IMG_3246Eagerly awaiting the start of our hike, Becky and I have passed the one-month-to-go mark. Our gear is mostly dialed in, and dehydrated food is steadily accumulating in boxes. It’s impossibly exciting to see the progress we are making, and to check those days off the calendar.  That said, as we get closer to our departure, the idea of leaving Burlington grows more and more bittersweet. Its a place both of us have grown to love over the last half-decade or so, and neither of us are sure when we will return. The combination of people, landscape, opportunities, and culture is like nowhere else, and we are both privileged to have had the chance to live in such a great place! Trying to jam everything in, we’ve made a short list of “Burlington” things left to do, experiences to be had. I(somewhat secretly) hope some remain un-done, so I have good reason to come back…


On a lighter note, we had a lucky (read: cheap!) break the other day, as ArtsRiot, who are liquidating the now- closed Fresh Market Cafe’s old supplies, practically gave away a healthy selection of foods just suited to our hike. We got industrial amounts of  beans, canned tomatoes, pasta, and raisins from them. We appreciate it Arts Riot! Stay tuned on exciting developments on their new cafe and music space, opening early this summer.

We’ve both been trying to stay healthy, while taking care of our bodies so that we will be able to start the hike pain and worry free. Over the weekend I ran in the Spring Fling 10K, over a hilly and windy course in Shelburne, and set a Personal Record of 40:12! Well, it was only the second time I’ve run that distance, but nonetheless it counts for a PR! The race was in anticipation of the Burlington Unplugged Half Marathon on April 13th. Becky is graduating her 200 hour Yoga teacher training program at Yoga Vermont this weekend, and you’ll hear more about that soon! Stay Tuned!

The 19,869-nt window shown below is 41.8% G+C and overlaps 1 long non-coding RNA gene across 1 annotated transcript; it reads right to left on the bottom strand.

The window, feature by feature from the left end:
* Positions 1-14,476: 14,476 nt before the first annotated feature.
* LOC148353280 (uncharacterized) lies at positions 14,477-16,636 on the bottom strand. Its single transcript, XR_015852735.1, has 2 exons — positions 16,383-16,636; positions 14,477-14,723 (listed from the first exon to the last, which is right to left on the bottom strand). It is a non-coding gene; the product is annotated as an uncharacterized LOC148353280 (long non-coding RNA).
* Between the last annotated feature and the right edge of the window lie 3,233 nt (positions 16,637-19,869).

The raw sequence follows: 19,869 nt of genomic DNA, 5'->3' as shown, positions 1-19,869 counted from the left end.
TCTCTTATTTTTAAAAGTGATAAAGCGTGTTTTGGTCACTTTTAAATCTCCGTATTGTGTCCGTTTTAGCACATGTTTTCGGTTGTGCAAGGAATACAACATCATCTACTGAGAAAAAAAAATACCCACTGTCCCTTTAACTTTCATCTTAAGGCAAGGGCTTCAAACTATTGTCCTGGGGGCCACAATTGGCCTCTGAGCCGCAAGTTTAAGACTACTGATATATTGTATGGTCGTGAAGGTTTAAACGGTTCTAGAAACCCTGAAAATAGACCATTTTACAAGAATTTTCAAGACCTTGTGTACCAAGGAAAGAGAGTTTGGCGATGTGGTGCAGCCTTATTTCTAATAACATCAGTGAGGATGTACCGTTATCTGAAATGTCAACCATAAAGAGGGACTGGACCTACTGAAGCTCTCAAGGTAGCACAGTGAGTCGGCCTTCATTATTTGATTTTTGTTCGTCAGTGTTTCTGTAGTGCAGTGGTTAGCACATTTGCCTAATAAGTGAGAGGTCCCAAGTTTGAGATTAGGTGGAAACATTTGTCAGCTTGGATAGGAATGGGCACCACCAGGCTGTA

Gear, Gear, Gear

Disclaimer: At this point I feel like I could write a few weeks worth of entries just about gear.

What do you take with you on a six-month hike?

Becky and I must have been asked this a hundred times- and we finally almost have it pinned down. Briefly- you don’t bring much; everything we bring we’ll use nearly daily. We’ll be trying to ‘ultralight’ the length of the hike. Ultralight means, simply, minimizing your ‘base weight,’ or the weight of your pack empty of food, water and fuel. Everyone has their own idea about what constitutes ultralight- for some that means base weights in the 5-8 pound range. Not that anyone’s counting, but I’m shooting for 10 -11 pounds- all inclusive of the pack itself, tent, sleeping bag/pad, warm/ rainproof layers, stove,  and accessories like a headlamp. There are two ways to get to a weight like that.

1- Take gear out of your pack. Weekend backpackers may be familiar with some of the following


I love gourmet coffee, chairs with backs, and plates and bowls, but none of these make the weight/ usefulness ratio. If its not going to help me get to Canada, or to be warm while sleeping, I’m not going to bring it. So this cuts out a lot- clean t-shirts, numerous layers to suit all conditions, a five pound med- kit to solve all the world’s problems, and your digital SLR to get the best shots.